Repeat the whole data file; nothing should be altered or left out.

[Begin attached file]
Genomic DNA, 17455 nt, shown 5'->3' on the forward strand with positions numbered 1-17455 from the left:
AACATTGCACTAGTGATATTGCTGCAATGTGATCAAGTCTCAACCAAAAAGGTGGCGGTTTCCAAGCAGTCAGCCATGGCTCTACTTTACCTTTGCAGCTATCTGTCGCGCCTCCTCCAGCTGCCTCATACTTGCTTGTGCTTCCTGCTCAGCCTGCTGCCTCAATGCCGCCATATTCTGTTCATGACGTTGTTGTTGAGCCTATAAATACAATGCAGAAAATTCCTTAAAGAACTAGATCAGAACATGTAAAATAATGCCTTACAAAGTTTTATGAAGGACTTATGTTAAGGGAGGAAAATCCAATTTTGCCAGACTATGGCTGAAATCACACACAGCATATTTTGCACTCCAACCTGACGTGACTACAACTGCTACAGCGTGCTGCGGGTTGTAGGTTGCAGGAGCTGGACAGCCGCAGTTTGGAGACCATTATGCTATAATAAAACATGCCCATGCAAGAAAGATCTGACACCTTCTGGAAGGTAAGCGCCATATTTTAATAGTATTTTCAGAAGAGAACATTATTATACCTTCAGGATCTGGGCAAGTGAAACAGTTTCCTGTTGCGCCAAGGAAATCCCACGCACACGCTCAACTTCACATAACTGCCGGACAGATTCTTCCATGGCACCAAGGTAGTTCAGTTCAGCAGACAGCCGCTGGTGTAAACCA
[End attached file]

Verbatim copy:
Genomic DNA, 17455 nt, shown 5'->3' on the forward strand with positions numbered 1-17455 from the left:
AACATTGCACTAGTGATATTGCTGCAATGTGATCAAGTCTCAACCAAAAAGGTGGCGGTTTCCAAGCAGTCAGCCATGGCTCTACTTTACCTTTGCAGCTATCTGTCGCGCCTCCTCCAGCTGCCTCATACTTGCTTGTGCTTCCTGCTCAGCCTGCTGCCTCAATGCCGCCATATTCTGTTCATGACGTTGTTGTTGAGCCTATAAATACAATGCAGAAAATTCCTTAAAGAACTAGATCAGAACATGTAAAATAATGCCTTACAAAGTTTTATGAAGGACTTATGTTAAGGGAGGAAAATCCAATTTTGCCAGACTATGGCTGAAATCACACACAGCATATTTTGCACTCCAACCTGACGTGACTACAACTGCTACAGCGTGCTGCGGGTTGTAGGTTGCAGGAGCTGGACAGCCGCAGTTTGGAGACCATTATGCTATAATAAAACATGCCCATGCAAGAAAGATCTGACACCTTCTGGAAGGTAAGCGCCATATTTTAATAGTATTTTCAGAAGAGAACATTATTATACCTTCAGGATCTGGGCAAGTGAAACAGTTTCCTGTTGCGCCAAGGAAATCCCACGCACACGCTCAACTTCACATAACTGCCGGACAGATTCTTCCATGGCACCAAGGTAGTTCAGTTCAGCAGACAGCCGCTGGTGTAAACCA